Sisters: Triathlete Sarah True and best-selling author Lauren Groff
Sarah True is an Olympic triathlete who finished fourth at the 2012 London Games, but she says her older sister, Lauren Groff, is more famous.
Groff is the author of "Fates and Furies," a New York Times best-seller. President Barack Obama picked the novel as his favorite book of 2015 in an interview with People Magazine. The New York Times Book Review praised Groff as "a writer of rare gifts."
"She's kind of a literary superstar," said True, who is married to U.S. distance runner Ben True.
True, 34, began looking up to Groff, 37, long before the rapturous literary reviews.
True remembers not having an interest in swimming before Groff joined the local swim team at the age of 7. But as soon as Groff started to swim competitively, True suddenly developed an overwhelming desire to join her sister in the pool.
"She was my role model," True said. "I wanted to be just like her."
In their first season together as swim club teammates, Groff earned several trophies. True, who did not receive any, wept on the ride back from the team banquet. When they arrived at home, Groff pulled her father aside and asked if she could use her allowance money to buy her younger sister a trophy. He said no without hesitation.
"My parents let Sarah be disappointed because it gave her the fuel to get all of the trophies the next year," Groff said. "I wanted to make her feel better in the moment. But the moment was transient, and the lesson was long term."
True strived for years to defeat her older sister, but Groff, taller and a better natural athlete, always touched the wall first.
True knew that if she wanted the result to change, she needed to work harder than her sister. Groff encouraged that mentality, teaching her younger sister the lyrics to the song "You Can Get It If You Really Want It" by Jimmy Cliff during a family vacation. When Groff finished practicing, she would wait patiently on the pool deck, with her nose in a book, as True continued to swim extra laps.
"I realized pretty early on that I could be better at something," True said. "It just takes a lot of work. Talent is almost irrelevant."
There was never a shortage of hard work in the Groff family.
Gerald, a rheumatologist who is now the Chief Medical Insurance and Innovation Officer of Bassett Healthcare Network, and his wife, Jeannine, a retired biology teacher who went back to school at age 53 to become a physician assistant, set high expectations for their three children. Even after True finished fourth at the 2012 Olympics, and after Groff's "Fates and Furies" was named a finalist for the 2015 National Book Award, Gerald and Jeannine asked their favorite question: "What's next?"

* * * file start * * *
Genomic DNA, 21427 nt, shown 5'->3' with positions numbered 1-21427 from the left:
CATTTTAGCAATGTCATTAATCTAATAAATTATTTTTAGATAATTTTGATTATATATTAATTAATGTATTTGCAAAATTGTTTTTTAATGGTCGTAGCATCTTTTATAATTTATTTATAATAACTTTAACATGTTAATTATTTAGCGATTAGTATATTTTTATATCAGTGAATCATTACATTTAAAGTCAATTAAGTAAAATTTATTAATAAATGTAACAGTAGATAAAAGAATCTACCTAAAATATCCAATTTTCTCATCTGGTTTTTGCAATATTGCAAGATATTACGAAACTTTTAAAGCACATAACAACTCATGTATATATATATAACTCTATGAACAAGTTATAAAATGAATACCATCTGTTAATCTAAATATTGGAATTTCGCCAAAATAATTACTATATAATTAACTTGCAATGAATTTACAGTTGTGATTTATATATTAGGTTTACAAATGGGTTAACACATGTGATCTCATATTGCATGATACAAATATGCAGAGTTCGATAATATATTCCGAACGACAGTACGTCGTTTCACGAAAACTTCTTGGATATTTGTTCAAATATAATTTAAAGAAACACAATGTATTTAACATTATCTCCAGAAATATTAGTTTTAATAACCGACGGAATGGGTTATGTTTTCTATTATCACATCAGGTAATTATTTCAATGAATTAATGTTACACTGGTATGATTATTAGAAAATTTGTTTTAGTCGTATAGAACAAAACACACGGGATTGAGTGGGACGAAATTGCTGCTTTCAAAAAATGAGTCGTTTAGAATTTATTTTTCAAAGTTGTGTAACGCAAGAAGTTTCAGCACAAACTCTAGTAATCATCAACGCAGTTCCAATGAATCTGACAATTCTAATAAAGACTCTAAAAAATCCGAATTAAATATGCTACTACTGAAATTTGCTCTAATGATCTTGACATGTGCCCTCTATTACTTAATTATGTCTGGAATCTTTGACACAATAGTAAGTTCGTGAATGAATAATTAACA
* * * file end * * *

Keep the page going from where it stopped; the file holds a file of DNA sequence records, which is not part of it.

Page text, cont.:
"There was always a feeling that whatever we did was not quite good enough," Groff said. "We always had the potential to do better."
Adam, the oldest sibling by two years, is a graduate of the MD/MBA program at the University of Pennsylvania. He is now an entrepreneur and an Assistant Professor of Medicine at Dartmouth College's Geisel School of Medicine.
Groff, a full-time author, spends countless hours locked in a converted bedroom in her Gainesville, Fla. home, writing like "a mad scientist," True said. Groff's writing process involves handwriting an entire draft, throwing it away and then starting over. She estimates that she handwrote 13 drafts of "Fates and Furies" before typing subsequent drafts.
True, who trains up to 25 hours per week, goes into an "athletic bubble" during the triathlon season, focusing on nothing besides becoming a faster cyclist, runner and swimmer. After qualifying for the 2016 Olympics by finishing fourth at the ITU World Olympic Qualification Event in Aug. 2015, she is a contender to bring home a medal in Rio.
"There's a lot more in common in what we are all doing than you would think," True said. "We are all pretty competitive and driven people."
True credits unconditional support from her parents as the reason that she and her two siblings have been so successful as professionals. True's parents drove her to rehearsals of the musical "Gypsy" when she chased a fleeting dream of becoming a stage actress. After she expressed an interest in birds and becoming the "Jane Goodall of parrots," her parents taught her about ornithology.
"My parents would have been just as happy if none of us were super ambitious," True said, "as long as we were happy in life."
Gerald and Jeannine can now watch their daughters smile on network television. In October, Groff exchanged laughs with host Seth Meyers during an appearance on NBC's "Late Night." This summer, True will receive plenty of air time of her own on NBC during the Olympics.
Neither Groff nor True imagined that they would achieve such a high profile coming from Cooperstown, N.Y., a small town of less than 2,000 residents that is best known as the home of the National Baseball Hall of Fame.
They are now each other's biggest supporter. True noticed Groff jumping up and down, clutching an ill son in each arm, during the final kilometer of the 2012 Olympics; Groff burst into tears when True surprised her by attending a reading of "Fates and Furies" at the Harvard Book Store.
"I can't believe I'm related to her," True said. "I know she turns around and says, wait a second, you're an Olympic athlete, I can't believe you're related to me."
True was asked how Groff, if she deviates from fiction writing, would title a biography on her younger sister.
"She sees me in a more flattering light than I've ever seen myself," True said, "so it would be something really sweet I'm sure."
Groff was approached with the same question.
"I probably won't write it," Groff said, "but it would be the most sentimental, tear-jerking book of all time."